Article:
MICHAEL: Do you think you could be doing the same work that you're doing now if you lived in Phoenix or Atlanta or Austin as compared to Brooklyn?  In other words, how important a factor is New York City to your work? 

MORGAN: My panic and anxiety keep me creating and so Brooklyn is the perfect place for me when it comes to producing my art.  I live close to most of my family here as well including my Grandma Dora.  I owe my existence to her since she was a Holocaust survivor who braved five camps before making her trip to the states.  At 88, she doesn't sit still.  She's basically the female version of Rambo as far as I'm concerned, making her a huge inspiration. If it weren't for her, I wouldn’t have run into the material that started me off, the World Book Encyclopedia.

New York truly is one of the most important art hubs in the world and at this time, I wouldn't want to be anywhere else. Every step you take, in every direction there's fast pace inspiration to be found. From amazing murals on buildings, street performers, to random garbage, all turned into what may or may not be a street art installation.  It’s an overload and I love the rush. It fits perfectly with the speed in which my mind works - warp speed.

MICHAEL: Finally Morgan, We're living in the extremely mobile, digital age when it's harder than ever for people to care about art.  Why should people care enough about art to stop and look?  What's in it for them?  Art is not curing cancer or bringing about world peace.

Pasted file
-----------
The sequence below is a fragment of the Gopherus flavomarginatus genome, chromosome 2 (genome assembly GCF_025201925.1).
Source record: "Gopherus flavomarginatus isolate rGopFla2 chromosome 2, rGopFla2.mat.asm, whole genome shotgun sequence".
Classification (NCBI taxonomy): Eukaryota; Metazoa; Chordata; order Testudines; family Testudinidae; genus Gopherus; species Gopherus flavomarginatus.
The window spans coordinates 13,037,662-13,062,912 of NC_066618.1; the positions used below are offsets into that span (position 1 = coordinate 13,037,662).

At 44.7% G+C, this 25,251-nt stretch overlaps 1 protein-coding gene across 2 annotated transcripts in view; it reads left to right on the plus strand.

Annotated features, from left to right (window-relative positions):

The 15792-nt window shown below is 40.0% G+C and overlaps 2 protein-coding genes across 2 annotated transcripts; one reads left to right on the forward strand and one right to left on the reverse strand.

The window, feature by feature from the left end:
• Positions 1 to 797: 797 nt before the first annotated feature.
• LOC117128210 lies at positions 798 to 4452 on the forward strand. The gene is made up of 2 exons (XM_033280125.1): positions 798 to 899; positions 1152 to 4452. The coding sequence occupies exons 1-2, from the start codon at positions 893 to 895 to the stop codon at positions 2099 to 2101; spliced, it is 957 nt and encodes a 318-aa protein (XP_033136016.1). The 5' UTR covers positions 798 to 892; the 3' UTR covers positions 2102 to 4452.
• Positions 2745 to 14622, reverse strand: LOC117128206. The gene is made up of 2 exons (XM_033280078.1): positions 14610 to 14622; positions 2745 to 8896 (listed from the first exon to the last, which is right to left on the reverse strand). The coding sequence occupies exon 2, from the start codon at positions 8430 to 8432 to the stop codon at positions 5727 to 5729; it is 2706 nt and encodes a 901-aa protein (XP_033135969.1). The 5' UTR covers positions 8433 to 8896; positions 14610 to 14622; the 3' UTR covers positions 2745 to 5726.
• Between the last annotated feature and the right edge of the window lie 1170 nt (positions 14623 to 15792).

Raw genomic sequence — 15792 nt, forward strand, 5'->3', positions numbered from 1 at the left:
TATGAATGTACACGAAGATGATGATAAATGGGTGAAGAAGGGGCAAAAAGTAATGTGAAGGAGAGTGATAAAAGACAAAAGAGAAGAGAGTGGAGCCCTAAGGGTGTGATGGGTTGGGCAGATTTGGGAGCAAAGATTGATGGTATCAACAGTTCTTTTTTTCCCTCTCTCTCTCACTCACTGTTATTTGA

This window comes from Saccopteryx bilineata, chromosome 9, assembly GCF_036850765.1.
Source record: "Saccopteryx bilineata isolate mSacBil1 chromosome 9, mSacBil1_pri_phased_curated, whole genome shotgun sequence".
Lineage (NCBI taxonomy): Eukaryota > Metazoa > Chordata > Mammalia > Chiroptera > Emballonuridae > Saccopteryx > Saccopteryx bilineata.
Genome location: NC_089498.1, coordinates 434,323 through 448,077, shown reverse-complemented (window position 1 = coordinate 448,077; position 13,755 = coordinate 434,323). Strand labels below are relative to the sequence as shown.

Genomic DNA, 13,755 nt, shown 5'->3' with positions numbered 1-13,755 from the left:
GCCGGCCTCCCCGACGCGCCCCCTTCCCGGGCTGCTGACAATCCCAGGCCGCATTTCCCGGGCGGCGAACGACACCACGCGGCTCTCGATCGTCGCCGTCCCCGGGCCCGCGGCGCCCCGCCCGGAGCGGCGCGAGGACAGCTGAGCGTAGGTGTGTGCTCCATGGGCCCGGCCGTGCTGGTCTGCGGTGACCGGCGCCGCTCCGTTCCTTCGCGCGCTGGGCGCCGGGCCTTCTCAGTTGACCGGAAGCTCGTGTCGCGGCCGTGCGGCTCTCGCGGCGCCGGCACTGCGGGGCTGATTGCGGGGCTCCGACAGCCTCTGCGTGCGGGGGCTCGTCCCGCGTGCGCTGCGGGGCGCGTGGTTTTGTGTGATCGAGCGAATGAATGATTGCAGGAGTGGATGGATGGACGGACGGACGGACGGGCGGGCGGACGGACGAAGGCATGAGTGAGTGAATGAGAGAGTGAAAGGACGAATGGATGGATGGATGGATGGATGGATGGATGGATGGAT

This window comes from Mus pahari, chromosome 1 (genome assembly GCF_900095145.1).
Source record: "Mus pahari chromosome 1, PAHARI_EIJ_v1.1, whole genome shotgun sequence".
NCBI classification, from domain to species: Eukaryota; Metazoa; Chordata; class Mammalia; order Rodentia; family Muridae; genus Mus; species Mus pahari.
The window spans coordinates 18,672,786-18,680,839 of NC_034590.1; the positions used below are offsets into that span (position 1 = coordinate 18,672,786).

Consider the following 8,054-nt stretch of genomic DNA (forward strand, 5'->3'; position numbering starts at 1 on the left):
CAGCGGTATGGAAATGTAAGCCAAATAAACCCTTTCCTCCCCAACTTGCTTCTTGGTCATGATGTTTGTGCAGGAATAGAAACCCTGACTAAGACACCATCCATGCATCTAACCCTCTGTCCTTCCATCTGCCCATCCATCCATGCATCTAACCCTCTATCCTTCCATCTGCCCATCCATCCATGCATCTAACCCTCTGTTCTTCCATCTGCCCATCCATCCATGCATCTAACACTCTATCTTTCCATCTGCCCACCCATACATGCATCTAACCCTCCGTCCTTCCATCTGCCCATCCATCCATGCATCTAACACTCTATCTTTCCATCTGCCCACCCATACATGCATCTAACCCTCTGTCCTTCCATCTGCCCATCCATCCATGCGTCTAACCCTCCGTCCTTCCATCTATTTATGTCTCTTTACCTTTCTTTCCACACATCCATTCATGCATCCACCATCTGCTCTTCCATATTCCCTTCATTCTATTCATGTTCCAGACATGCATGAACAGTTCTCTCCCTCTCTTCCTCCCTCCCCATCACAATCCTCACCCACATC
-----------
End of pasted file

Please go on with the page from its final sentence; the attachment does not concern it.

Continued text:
MORGAN: Art is entertainment.  It’s a reminder, it’s a source of love, pain, happiness, disgust and it's a mental trigger that can make you feel a certain way.  Art is power, art is a voice.  Art is also how some people make a living. I don't think that it’s harder for people to care about art, but depending on how you spend your time, I can see one being over-exposed to an ever flowing rush of art.  If you're not seeking it out, it will find you one way or another.

Art is different for everyone and no matter what it is - it will always be a form of communication.  Art covers a large spectrum of communication, from a painting on a canvas, to a song, or a movie.  So I believe art is more powerful than some may think because it’s a huge part of everyone’s daily lives.  It’s a part of humanity that makes us who we are or who we want to be.  So no matter what, you can't escape it, so I say to all … embrace it.

MICHAEL: Thanks Morgan.  You killed it.

MORGAN: Michael, I'm honored.  This is my biggest interview yet and super excited to share it with everyone!  Thanks again for the experience.

Check out Morgan Jesse Lappin at http://www.morganlappin.com/.